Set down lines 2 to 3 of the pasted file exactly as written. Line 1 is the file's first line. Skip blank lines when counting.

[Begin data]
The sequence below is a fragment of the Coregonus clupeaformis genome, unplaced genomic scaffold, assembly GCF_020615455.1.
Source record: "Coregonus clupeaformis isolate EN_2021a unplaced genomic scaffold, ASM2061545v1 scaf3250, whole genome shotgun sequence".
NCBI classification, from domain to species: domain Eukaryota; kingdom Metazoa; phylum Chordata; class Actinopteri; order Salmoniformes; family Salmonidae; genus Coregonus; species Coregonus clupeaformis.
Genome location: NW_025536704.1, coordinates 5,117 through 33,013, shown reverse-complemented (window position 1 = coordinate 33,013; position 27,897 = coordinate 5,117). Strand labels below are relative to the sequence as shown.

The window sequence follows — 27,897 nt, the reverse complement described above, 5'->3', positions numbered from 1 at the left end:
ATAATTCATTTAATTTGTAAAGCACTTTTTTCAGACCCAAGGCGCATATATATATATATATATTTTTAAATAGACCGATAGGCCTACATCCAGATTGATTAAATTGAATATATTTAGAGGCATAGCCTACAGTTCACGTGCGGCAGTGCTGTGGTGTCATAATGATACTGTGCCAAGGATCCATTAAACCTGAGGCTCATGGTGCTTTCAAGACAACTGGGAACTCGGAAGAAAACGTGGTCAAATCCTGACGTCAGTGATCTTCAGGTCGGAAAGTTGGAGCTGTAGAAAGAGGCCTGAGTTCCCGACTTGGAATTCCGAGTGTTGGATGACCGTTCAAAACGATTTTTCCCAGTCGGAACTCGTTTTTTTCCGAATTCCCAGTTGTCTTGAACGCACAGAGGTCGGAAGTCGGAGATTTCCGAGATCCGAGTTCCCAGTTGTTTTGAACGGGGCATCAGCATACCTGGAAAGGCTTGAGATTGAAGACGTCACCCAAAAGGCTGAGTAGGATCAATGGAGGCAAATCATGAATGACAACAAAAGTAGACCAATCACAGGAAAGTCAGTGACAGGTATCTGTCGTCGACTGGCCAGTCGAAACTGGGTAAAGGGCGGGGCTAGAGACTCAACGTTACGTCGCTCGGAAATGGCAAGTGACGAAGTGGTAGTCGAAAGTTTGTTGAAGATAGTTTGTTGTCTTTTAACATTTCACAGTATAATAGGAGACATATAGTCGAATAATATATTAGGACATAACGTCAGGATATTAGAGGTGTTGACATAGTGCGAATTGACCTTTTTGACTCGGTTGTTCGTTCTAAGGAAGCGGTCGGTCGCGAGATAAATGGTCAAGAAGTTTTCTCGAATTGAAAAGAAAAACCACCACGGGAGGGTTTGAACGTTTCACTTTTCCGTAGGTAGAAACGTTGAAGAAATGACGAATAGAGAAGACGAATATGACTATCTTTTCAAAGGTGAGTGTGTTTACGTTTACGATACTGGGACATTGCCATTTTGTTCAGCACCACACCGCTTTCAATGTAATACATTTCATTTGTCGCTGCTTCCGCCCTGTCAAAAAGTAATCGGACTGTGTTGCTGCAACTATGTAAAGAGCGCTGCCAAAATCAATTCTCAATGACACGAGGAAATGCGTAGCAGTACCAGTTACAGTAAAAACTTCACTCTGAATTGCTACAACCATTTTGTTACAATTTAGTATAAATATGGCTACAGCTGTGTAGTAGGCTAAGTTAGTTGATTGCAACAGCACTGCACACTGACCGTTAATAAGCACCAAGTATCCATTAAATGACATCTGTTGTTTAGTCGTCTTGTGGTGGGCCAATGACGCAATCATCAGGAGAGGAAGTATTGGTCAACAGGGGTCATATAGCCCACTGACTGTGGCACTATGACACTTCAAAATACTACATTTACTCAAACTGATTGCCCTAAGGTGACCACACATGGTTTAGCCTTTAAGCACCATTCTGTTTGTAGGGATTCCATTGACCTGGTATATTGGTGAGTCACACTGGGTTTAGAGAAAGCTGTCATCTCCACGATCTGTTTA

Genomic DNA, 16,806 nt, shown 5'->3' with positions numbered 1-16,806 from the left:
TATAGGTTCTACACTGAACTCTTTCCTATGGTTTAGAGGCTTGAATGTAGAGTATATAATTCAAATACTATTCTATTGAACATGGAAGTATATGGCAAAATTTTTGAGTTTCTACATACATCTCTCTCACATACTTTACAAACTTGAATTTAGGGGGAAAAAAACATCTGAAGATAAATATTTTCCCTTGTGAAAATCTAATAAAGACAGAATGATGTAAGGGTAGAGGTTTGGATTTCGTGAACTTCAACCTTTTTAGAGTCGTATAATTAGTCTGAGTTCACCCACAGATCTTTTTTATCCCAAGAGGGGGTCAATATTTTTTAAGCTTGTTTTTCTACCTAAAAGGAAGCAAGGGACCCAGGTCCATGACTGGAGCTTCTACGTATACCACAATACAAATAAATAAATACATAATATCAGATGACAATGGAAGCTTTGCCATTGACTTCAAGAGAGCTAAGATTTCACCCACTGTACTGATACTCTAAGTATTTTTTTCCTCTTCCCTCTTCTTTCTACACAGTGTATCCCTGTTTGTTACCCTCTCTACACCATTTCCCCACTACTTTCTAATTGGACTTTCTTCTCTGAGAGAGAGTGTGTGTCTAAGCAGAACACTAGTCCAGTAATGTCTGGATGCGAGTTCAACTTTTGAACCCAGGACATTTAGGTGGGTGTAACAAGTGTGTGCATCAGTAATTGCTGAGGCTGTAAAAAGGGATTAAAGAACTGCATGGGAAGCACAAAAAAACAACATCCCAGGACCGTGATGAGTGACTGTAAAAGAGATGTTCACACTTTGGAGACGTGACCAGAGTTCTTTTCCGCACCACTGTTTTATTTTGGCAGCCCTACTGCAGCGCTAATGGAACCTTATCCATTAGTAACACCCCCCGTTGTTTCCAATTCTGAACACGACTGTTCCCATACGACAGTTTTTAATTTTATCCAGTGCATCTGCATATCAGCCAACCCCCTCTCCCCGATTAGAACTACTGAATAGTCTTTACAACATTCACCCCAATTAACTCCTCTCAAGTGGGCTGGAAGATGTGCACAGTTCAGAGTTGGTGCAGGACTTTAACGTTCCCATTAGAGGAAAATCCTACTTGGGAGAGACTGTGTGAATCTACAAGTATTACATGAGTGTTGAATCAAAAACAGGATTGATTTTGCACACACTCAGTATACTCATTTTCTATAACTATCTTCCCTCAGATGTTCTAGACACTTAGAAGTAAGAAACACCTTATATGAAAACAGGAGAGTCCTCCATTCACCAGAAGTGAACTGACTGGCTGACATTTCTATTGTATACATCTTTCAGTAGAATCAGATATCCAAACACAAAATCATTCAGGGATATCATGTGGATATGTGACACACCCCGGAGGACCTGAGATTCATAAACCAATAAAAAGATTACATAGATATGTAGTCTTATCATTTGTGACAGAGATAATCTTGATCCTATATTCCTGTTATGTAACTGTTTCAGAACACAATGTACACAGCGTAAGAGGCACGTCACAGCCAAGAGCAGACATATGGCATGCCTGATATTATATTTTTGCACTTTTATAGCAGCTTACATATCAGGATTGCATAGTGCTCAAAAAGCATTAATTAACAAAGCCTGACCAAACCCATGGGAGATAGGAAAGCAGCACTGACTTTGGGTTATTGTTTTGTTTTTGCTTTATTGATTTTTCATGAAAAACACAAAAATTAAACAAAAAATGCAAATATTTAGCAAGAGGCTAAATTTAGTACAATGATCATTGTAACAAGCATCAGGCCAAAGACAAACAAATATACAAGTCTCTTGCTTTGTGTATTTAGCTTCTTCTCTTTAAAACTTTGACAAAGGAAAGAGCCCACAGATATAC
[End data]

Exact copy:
Source record: "Coregonus clupeaformis isolate EN_2021a unplaced genomic scaffold, ASM2061545v1 scaf3250, whole genome shotgun sequence".
NCBI classification, from domain to species: domain Eukaryota; kingdom Metazoa; phylum Chordata; class Actinopteri; order Salmoniformes; family Salmonidae; genus Coregonus; species Coregonus clupeaformis.